Tissue distribution of organochlorine pesticides in largemouth bass (Micropterus salmoides) from laboratory exposure and a contaminated lake

Viet D. Dang, Kevin J. Kroll, Samuel D. Supowit, Rolf Halden, Nancy D. Denslow

Research output: Contribution to journalArticlepeer-review

33 Scopus citations


Tissue concentrations of persistent organochlorine pesticides in laboratory-exposed largemouth bass (Micropterus salmoides) and in bass collected from Lake Apopka, FL were determined by both total mass and lipid normalized mass to better understand the bioaccumulation pathways of contaminants. In the laboratory study, male bass were orally administered a single dose of a mixture of two pesticides (p,p′-dichlorodiphenyldichloroethylene (p,p′-DDE) and dieldrin) and then fed uncontaminated food for 28 days. Gastrointestinal tract, liver, brain, gonad, kidney, spleen, and muscle were collected for chemical analysis. Different profiles were observed by total contaminant mass in tissues compared to lipid normalized mass. On a lipid normalized basis, p,p′-DDE was highest in the gastrointestinal tract followed by the liver, gonad, spleen, muscle, kidney and then brain. Dieldrin, on the other hand, was highest in the gastrointestinal tract and spleen and then followed by the gonad, muscle, liver, kidney, and brain. Distribution of the chemicals among the organs differed by their log KOW values and generally followed the blood flow path after the gastrointestinal tract. The low contaminant levels found in kidney and brain suggest insufficient time for equilibration into these tissues, especially into the brain where the blood-brain barrier may be slow to traverse. In Lake Apopka fish, dichlorodiphenyltrichloroethanes (DDXs, sum of p,p′-DDE, p,p′-DDD, and p,p′-DDT), Drins (sum of aldrin, dieldrin, and endrin), and hexachlorocyclohexanes (HCHs) were found. For DDXs, the lipid normalized concentrations in each tissue were about the same, as predicted from theory. For Drins and HCHs, the lipid normalized concentrations were similar for kidney, spleen, brain, gonad and muscle, but much lower in the gastrointestinal tract and liver, probably because of metabolism occurring in those tissues.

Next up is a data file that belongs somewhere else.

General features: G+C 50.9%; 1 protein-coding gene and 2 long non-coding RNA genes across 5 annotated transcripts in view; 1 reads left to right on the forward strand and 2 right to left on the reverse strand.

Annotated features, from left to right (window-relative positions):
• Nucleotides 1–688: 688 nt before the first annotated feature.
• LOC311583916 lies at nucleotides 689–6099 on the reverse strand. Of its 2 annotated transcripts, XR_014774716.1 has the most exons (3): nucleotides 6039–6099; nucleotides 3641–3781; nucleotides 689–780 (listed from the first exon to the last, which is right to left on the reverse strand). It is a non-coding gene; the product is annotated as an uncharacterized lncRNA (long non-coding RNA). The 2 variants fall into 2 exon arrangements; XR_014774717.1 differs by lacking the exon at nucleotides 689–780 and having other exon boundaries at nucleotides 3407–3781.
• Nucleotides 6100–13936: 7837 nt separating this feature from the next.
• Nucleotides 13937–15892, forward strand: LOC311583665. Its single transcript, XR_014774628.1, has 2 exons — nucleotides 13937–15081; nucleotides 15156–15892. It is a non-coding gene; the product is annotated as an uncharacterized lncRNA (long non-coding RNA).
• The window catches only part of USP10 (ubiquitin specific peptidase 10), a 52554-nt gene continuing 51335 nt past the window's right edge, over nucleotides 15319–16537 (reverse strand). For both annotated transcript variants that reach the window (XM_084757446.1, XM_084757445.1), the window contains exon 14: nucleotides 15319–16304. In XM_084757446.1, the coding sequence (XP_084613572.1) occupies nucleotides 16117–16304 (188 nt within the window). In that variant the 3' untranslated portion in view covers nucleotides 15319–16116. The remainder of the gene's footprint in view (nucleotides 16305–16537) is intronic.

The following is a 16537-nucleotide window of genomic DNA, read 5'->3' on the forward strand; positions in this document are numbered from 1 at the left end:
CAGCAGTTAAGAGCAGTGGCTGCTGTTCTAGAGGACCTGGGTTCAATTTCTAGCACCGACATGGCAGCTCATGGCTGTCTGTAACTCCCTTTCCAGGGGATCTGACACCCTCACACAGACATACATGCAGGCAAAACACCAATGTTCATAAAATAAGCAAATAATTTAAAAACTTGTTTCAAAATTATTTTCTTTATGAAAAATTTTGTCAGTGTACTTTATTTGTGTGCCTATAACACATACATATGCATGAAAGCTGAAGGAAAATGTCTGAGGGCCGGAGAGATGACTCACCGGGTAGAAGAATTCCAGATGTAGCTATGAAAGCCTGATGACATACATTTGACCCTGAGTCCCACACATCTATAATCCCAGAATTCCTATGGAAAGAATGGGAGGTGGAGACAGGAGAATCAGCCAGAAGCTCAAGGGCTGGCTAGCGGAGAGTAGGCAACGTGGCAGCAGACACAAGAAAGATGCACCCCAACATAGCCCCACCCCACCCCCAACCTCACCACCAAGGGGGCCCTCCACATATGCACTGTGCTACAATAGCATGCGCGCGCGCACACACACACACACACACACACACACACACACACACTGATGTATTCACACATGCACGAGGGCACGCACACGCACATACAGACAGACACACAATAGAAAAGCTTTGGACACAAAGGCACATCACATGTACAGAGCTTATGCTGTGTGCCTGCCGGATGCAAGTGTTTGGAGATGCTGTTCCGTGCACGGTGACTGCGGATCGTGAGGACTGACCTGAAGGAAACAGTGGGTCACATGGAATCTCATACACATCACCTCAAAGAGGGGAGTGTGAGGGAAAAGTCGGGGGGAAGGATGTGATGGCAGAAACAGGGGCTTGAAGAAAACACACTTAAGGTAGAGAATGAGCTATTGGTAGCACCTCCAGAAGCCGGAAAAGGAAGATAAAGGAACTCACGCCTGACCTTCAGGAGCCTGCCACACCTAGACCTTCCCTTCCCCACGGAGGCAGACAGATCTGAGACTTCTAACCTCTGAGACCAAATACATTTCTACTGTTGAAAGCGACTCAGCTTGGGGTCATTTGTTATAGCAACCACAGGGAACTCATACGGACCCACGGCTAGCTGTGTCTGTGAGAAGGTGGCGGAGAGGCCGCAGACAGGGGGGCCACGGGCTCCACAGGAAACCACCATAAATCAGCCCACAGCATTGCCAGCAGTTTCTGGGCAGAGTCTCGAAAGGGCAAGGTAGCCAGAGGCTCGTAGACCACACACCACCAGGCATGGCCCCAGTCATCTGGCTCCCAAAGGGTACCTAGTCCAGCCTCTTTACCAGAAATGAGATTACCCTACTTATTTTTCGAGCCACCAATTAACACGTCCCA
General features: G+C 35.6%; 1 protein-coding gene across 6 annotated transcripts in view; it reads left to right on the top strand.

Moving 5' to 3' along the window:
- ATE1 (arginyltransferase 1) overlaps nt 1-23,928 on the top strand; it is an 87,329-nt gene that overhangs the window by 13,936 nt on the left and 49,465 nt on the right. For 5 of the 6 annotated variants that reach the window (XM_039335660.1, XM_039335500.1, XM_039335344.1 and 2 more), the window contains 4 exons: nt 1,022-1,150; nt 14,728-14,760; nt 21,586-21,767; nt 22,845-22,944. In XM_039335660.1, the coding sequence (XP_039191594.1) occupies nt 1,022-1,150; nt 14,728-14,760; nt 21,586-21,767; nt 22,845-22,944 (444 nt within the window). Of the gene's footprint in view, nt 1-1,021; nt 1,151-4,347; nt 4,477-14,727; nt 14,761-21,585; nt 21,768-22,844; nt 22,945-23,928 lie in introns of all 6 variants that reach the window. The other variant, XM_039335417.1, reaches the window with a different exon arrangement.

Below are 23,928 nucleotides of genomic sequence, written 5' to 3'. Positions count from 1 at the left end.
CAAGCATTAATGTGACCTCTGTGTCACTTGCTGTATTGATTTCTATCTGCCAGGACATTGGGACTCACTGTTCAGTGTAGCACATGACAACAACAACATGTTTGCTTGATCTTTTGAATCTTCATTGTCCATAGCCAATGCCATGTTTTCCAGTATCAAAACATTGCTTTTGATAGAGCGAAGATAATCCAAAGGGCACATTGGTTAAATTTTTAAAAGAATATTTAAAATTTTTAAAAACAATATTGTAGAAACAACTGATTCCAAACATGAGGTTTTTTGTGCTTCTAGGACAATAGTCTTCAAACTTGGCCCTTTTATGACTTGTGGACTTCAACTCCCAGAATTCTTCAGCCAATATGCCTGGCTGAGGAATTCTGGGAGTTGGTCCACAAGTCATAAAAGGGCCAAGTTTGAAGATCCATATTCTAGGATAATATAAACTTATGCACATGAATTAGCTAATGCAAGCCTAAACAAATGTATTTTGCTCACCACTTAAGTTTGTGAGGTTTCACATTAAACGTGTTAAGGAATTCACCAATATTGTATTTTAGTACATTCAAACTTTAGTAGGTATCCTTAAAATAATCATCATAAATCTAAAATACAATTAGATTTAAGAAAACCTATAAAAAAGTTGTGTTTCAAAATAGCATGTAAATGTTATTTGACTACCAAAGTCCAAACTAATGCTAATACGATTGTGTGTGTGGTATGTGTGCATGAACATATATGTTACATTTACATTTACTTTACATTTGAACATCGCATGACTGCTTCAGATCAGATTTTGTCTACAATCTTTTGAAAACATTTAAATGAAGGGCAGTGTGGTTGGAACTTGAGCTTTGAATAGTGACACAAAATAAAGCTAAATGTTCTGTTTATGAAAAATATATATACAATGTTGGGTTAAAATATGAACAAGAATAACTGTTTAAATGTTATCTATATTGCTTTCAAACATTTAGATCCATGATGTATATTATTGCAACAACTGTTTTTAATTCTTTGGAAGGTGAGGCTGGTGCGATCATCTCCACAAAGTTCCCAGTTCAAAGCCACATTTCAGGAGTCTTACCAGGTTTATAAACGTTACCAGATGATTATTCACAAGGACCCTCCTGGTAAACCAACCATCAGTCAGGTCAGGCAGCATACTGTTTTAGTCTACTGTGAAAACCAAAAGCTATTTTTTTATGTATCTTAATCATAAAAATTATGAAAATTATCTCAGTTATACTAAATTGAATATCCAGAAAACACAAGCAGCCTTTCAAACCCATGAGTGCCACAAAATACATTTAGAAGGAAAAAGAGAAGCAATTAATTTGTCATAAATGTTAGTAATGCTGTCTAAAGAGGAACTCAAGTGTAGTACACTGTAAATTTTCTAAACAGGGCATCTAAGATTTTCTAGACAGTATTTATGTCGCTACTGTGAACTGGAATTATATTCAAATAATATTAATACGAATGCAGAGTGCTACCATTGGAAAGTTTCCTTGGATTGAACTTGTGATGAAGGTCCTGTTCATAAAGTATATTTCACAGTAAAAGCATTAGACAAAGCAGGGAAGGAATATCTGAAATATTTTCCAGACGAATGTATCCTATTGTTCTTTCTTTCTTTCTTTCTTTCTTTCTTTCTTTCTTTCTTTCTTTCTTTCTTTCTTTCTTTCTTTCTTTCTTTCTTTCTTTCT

Original languageEnglish (US)
Pages (from-to)877-883
Number of pages7
JournalEnvironmental Pollution
StatePublished - Sep 1 2016


  • Lake Apopka
  • Largemouth bass
  • Oral dosing
  • Organochlorine pesticides
  • Tissue concentration

ASJC Scopus subject areas

  • Toxicology
  • Pollution
  • Health, Toxicology and Mutagenesis


Dive into the research topics of 'Tissue distribution of organochlorine pesticides in largemouth bass (Micropterus salmoides) from laboratory exposure and a contaminated lake'. Together they form a unique fingerprint.

Cite this